Organizational Culture

The culture of the organization can result in implementation issues and failure. The culture must be taken into consideration and factored into in the change management activities for the programme through communication, and rewards and recognition initiatives.

Sponsorship

There is a risk that sponsorship of the initiative will not be clear and directed. Should the programme lose its sponsorship or that sponsorship wane, the programme will be in jeopardy. It is important that people understand the management team supports and endorses the initiative.


Do you think there are cultural specificities on Knowledge Management maturity depending on your geographical location?

Yes, and depending on the culture of the organization, and the individual teams within the organization.

 

Interview d'expert : Pascal Bernardon, Directeur de Programme KM, FRANCE

Pascal BERNARDON    

What is your vision on Knowledge Management future ? What do you think the main trends are today and will be in the next years ?

In my opinion, I think Knowledge Management is going to be more valued by companies. The economic context provides the real value of knowledge and skills used every day by employees, team managers have to explore different ways to achieve their goals, customers claim more agility to get the right service at the right moment for the right price. So to get or to save more customers, companies would have to manage and improve every day their Knowledge Networks. A Knowledge Network is an environment in wich people share and capitalize connections that provide access to the right item, employee, process, information, supplier, customer. In other words, I call this environment the RELATIONSHIP ECONOMY.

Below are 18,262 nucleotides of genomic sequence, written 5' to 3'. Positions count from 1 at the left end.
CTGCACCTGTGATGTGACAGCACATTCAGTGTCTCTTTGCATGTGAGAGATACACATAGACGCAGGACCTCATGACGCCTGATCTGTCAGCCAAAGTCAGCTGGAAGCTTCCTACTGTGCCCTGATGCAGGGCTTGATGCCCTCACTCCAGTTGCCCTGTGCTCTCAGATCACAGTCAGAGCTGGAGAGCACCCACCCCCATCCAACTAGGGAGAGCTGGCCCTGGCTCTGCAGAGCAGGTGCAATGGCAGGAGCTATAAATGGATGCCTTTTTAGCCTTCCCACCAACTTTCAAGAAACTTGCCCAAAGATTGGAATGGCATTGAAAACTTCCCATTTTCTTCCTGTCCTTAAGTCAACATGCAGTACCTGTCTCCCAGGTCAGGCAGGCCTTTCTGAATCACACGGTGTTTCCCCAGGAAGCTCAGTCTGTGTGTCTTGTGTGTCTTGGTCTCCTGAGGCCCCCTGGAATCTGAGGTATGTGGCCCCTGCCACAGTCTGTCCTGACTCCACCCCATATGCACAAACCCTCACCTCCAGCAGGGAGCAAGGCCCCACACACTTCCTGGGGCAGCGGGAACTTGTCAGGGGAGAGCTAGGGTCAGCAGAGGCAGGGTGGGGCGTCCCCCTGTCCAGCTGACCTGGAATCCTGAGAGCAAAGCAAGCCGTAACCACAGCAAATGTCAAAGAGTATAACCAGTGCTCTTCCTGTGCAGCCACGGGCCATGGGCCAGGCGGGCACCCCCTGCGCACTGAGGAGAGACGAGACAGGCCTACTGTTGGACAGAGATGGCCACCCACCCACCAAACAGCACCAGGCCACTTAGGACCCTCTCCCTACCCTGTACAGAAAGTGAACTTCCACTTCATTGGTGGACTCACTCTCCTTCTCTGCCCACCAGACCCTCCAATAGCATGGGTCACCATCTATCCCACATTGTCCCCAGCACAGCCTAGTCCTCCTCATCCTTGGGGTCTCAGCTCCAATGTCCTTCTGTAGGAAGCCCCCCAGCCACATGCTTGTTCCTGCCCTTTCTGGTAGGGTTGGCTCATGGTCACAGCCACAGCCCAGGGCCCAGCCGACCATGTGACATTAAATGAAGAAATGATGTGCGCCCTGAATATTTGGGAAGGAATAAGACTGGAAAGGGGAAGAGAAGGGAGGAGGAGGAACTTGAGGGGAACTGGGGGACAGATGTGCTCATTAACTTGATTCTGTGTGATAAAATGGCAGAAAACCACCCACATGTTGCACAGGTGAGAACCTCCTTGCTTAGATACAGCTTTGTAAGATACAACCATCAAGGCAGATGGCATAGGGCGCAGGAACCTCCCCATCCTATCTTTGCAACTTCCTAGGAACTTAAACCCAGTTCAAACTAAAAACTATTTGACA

How organizations can use Knowledge Management to improve their competitiveness and optimize their businesses results? And what are the main expected benefits?

First organizations have to launch pragmatic actions to demonstrate the benefits, to become aware of the organisational change, and to involve more business communities in future Projects. Change managment has to be built by everybody, everyday, and become a new behavior in the culture of the organization. Knowledge Management is a new way to work with all stakeholders, KM gives the power to empower business communities. The big challenge is to know what is the right knowledge I could use to be more efficient. And the right knowledge is the cognitive trigger to extract, to capitalise, to share and to improve everyytime it is necessary.